Volume 2, Issue 4 (December 2017)                   J Environ Health Sustain Dev 2017, 2(4): 371-3 | Back to browse issues page


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Aali R, Ghanbari R. Antibiotic Resistance in Environment and its Public Health Risks in Iran. J Environ Health Sustain Dev. 2017; 2 (4) :371-3
URL: http://jehsd.ssu.ac.ir/article-1-88-en.html

Social Determinants of Health Research Center, Qazvin University of Medical Sciences, Qazvin, Iran.
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Antibiotic Resistance in Environment and its Public Health Risks in Iran
 
Rahim Aali 1, Reza Ghanbari 2*
 
1 Department of Environmental Health Engineering, Health Technology Incubator Centre, School of Health, Urmia University of Medical Sciences, Urmia, Iran.
2 Social Determinants of Health Research Center, Qazvin University of Medical Sciences, Qazvin, Iran.
 
A R T I C L E  I N F O    
LETTER TO EDITOR    
*Corresponding Author:
Reza Ghanbari
Email:
r.ghanbari@qums.ac.ir
Tel:
+989127811916
 
Article History:
Received: 29 August 2017
Accepted: 20 November 2017  
 
 
Citation: Aali R, Ghanbari R. Antibiotic Resistance in Environment and its Public Health Risks in Iran. J Environ Health Sustain Dev. 2017; 2(4): 371-3.
 
 
The World Health Organization (WHO), in its June 2014 report announced antibiotic resistance as one of the major challenges of the current century 1. Antibiotic resistance is responsible for the death of millions of people worldwide 2. These factors impose a heavy financial pressure on governments and individuals. Numerous reports by researchers around the world indicate that antibiotic resistance is expanding rapidly 3. While expressing a serious concern, WHO has warned the risk of returning to the era before the discovery of antibiotics 1. Antibiotic resistance is a multi-aspect issue; in other words, it has engaged not only the medical treatment sectors, but also all parts of the environment (water, wastewater, air, and soil), agriculture, and animal husbandry. Many researchers believe that antibiotic resistance, especially the one produced in medical environments, would find a way to enter other parts of the society and cause an antibiotic resistance cycle within the society 4. For example, studies have proved that antibiotic-resistant bacteria and genes enter the environment through the produced wastewater, consequently wastewater treatment plants are the only controlling barriers within the environment. Wastewater treatment facilities not only are unable to remove these factors (agents), but also have a synergistic effect on them 5. Furthermore, removal of these factors requires advanced treatment processes and necessitates spending long periods of time, especially in developing countries.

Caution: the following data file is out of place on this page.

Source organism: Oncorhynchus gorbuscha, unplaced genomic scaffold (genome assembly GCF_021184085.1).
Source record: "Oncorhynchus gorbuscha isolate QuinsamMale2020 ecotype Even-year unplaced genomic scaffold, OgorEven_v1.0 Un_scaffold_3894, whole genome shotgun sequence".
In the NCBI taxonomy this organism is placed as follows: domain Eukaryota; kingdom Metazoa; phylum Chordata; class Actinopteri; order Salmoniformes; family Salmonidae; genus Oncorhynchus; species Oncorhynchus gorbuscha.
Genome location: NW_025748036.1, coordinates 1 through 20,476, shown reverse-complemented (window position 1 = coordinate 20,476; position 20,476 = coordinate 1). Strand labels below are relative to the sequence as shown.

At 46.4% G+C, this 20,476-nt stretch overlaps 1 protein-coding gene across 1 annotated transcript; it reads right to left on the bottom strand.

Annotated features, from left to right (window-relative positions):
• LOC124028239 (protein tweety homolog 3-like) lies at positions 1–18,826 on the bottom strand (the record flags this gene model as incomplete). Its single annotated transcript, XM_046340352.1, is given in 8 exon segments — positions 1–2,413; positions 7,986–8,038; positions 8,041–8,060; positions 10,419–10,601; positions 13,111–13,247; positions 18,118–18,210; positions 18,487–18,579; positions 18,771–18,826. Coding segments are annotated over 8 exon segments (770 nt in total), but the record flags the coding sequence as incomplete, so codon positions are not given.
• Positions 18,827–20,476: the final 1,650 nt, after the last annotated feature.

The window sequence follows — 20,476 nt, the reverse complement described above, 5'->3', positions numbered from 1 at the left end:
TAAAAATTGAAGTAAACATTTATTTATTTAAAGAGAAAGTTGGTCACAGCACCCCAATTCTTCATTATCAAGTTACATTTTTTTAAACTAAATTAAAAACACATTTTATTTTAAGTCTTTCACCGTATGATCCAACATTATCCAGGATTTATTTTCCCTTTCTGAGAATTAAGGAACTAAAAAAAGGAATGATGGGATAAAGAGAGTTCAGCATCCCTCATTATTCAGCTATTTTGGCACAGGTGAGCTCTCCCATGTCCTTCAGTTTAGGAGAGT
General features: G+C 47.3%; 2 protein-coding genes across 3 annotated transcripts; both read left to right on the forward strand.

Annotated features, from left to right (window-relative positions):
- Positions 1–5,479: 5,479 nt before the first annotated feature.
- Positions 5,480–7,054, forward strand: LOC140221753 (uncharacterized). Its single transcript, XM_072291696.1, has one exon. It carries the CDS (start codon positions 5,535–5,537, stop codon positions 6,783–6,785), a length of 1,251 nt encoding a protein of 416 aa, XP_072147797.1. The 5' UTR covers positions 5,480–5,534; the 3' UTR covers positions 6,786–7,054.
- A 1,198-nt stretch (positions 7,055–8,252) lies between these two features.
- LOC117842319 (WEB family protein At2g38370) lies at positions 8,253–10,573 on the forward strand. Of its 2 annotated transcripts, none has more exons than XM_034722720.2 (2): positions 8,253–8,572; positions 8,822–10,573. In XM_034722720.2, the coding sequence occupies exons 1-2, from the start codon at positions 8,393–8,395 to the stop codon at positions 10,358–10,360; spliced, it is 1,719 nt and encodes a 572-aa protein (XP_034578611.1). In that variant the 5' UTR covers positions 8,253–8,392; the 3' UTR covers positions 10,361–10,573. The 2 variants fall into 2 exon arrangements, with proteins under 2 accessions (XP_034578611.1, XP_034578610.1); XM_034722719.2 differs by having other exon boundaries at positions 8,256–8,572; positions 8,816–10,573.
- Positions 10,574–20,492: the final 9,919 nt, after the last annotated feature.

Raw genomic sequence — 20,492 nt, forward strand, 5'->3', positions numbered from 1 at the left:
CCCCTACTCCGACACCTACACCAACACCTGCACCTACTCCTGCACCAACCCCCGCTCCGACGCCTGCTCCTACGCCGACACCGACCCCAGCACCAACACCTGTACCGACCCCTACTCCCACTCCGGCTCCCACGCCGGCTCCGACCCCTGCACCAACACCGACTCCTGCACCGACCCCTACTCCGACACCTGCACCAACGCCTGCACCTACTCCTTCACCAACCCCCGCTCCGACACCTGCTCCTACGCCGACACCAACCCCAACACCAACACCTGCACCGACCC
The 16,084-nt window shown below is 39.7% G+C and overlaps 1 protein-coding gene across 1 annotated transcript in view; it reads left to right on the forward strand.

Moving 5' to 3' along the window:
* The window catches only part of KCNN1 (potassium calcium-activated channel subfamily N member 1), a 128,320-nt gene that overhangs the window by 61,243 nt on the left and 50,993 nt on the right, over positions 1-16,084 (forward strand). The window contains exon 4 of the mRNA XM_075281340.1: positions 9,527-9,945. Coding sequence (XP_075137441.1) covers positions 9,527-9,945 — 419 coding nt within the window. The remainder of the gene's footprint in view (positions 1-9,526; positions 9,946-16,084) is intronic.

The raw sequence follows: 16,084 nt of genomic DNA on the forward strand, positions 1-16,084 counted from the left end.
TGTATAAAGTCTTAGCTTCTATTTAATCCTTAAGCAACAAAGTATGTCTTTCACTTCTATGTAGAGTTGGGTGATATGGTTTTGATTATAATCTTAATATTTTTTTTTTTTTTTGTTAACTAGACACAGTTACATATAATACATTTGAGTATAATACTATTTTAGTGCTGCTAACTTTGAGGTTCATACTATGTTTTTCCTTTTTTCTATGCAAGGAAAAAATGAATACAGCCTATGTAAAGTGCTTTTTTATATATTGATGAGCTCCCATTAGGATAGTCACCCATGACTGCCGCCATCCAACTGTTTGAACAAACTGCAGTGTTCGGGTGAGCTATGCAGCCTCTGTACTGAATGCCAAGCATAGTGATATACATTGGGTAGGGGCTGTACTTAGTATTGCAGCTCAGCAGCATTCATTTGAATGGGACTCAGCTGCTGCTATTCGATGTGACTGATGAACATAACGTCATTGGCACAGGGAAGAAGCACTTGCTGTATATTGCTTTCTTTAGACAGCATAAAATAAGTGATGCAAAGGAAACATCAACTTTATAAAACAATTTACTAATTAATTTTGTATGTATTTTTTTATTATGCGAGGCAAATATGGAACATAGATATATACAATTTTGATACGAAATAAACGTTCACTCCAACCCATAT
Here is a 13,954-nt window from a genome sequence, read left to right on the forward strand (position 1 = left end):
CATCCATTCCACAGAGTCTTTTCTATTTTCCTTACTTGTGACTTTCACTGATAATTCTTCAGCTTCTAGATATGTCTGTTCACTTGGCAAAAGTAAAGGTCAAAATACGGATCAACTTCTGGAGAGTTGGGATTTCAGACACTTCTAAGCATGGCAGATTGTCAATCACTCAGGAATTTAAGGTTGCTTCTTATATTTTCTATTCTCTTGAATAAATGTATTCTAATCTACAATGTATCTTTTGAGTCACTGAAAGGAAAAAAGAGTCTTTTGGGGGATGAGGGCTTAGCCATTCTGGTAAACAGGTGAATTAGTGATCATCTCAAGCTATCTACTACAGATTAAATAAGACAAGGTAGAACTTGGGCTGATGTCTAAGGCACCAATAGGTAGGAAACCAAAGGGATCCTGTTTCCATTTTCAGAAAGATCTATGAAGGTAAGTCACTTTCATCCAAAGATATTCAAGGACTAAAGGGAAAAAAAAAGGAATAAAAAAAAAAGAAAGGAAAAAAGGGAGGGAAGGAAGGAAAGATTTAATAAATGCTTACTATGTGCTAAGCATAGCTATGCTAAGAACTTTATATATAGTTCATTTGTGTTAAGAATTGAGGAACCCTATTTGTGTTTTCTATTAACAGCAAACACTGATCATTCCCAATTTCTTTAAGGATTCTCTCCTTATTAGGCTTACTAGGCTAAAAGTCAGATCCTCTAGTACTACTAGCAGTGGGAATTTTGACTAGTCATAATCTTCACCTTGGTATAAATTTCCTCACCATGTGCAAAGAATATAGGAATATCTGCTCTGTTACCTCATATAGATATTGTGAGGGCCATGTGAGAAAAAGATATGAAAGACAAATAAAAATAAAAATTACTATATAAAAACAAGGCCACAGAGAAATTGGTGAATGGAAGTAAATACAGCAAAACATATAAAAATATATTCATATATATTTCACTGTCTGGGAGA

Although all countries in the world are dealing with this challenge, its risk is highly serious in developing countries 6. In these countries, the technological weakness, poor management of control systems, low per capita income, lack or weakness of antibiotic resistance-relevant laws, as well as lack of a specific program for dealing with this issue have led to the significant growth of antibiotic resistance 7.
Iran, as one of the developing countries, is faced with this problem. Almost all studies conducted in this realm, reported antibiotic resistance and bacterial-resistant genes in medical environments 8, 9. The important and worrying point is that antibiotic resistance in medical environments is an epidemic. Antibiotic resistance is closely associated with generation and increase of hospital infections, increased mortality rate, as well as increased health and medical costs.